The Super Bowl: The pitch and the public

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Legendary commercial director reflects on how the popularity of pitting Super Bowl spots against each other changed the game

Looking back, the Super Bowl wasn’t such a big deal, then. The Oscars was a better show. USA Today’s Ad Meter changed the game in 1989. It was a big focus group; something that we directors hated — I mean traditional focus groups. What does the public know anyway? I did a Nike spot called "Announcers" that won the poll the next year and people said that it was because the Ad Meter group was in Portland, Nike’s home. Oh well.

The Ad Meter was the first time that commercials really got formal public recognition, besides word of mouth. After that, Super Bowl commercials became formulaic. They had to be funny, maybe have a celebrity, and run in the first half of the game. Ironically, one of the best spots ever, anywhere, Apple’s "1984" ran before the poll so it didn’t get a formal ranking. I did a Pepsi spot with dancing bears and, during the shoot, I remarked that it was the worst thing I had ever done. It won the poll. You can never tell.

I’ve had a great deal of fun, working with Britney, Cindy, Ray Charles, Chevy Chase, Michael J. Fox and a bunch of others, but the greatest successes have been with Michael Jordan and Larry Bird. I did a spot with MJ and Bugs Bunny, "Hare Jordan" and another, for McDonald’s with MJ and Bird (sounds like a restaurant) Both won the poll and someone at Warner Brothers felt that since over 100,000,000 people saw Bugs in a new light and liked him they should do a movie. They did and made BILLIONS. That’s right, BILLIONS and still counting.  

Think about it. A hit movie ($100,000,000 gross) sells a ticket to perhaps 4% of the population. The Super Bowl speaks to a third of the country.

I get into this argument all the time about the Internet. The BMW Films of a while ago were held up as an Internet success story. The series cost a huge amount of money, upwards of $25,000,000 and had 11,000,000 hits the first year. That means that BMW spent over two bucks a pop to reach people. That doesn’t seem like a bargain, and the people watched these productions on a small screen, sometimes a telephone. It might have been better to produce a terrific $5,000,000 commercial and run it on the Super Bowl, reach ten times as many people, and pocket fifteen mil. Anybody watching a BMW film is probably predisposed to buy one anyway, but the Internet people skew these statistics to suit their purposes. Most Internet stats are fraudulent anyway.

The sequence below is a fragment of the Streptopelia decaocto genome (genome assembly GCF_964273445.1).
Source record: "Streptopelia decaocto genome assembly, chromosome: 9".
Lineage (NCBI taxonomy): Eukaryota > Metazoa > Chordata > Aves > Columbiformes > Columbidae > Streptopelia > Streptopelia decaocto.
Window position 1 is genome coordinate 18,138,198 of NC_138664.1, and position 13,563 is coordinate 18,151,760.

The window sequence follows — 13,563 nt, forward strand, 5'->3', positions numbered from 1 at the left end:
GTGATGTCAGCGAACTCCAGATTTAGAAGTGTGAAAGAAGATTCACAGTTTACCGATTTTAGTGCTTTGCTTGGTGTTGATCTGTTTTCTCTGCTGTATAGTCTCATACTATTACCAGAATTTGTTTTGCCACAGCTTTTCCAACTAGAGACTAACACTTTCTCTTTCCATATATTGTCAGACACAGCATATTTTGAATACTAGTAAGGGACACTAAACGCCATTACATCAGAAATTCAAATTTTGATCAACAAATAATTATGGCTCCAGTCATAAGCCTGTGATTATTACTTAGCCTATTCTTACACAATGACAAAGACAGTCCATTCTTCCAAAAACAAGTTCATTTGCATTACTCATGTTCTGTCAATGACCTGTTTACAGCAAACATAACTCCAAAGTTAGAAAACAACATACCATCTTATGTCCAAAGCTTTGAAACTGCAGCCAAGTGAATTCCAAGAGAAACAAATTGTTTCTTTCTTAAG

Back to the important stuff: Ray Charles attacked me once, saying "I’ve been making music for over fifty years and the first time any one came up to me in an airport was after the commercials ran." His language was saltier.

Cindy Crawford!!! The spot "Two Kids" actually wasn’t done for the Super Bowl but had gotten great response so Pepsi decided to run it on the Bowl. I did another spot with her a few years later and Tyra Banks was in it as well. Everyone came up to me the next day and asked if I did the "Cindy" spot. The others were invisible.

The Clydesdales. Fabulous! The animals are beyond belief! I did a bunch of the spots. When AB was taken over by the Belgians, they decided to phase out these magnificent creatures. I guess the Belgians were upset about how much oats cost. Belgium is a flyover country between Paris and London. No one ever goes there. I think it’s famous for money laundering. Anyway, the Clydesdales had smaller roles for a few years, but now they’re making a comeback. I have no idea how they saw the light but…

The first year of foreign control, a teamster that I’ve worked with for years asked me why the Clydesdales weren’t on the Super Bowl. I asked him why he cared. He said that the only thing that his family ever knew about his work were the Clydesdale commercials on the Super Bowl and that made them proud of him. They gave his work meaning. I guess that means something.



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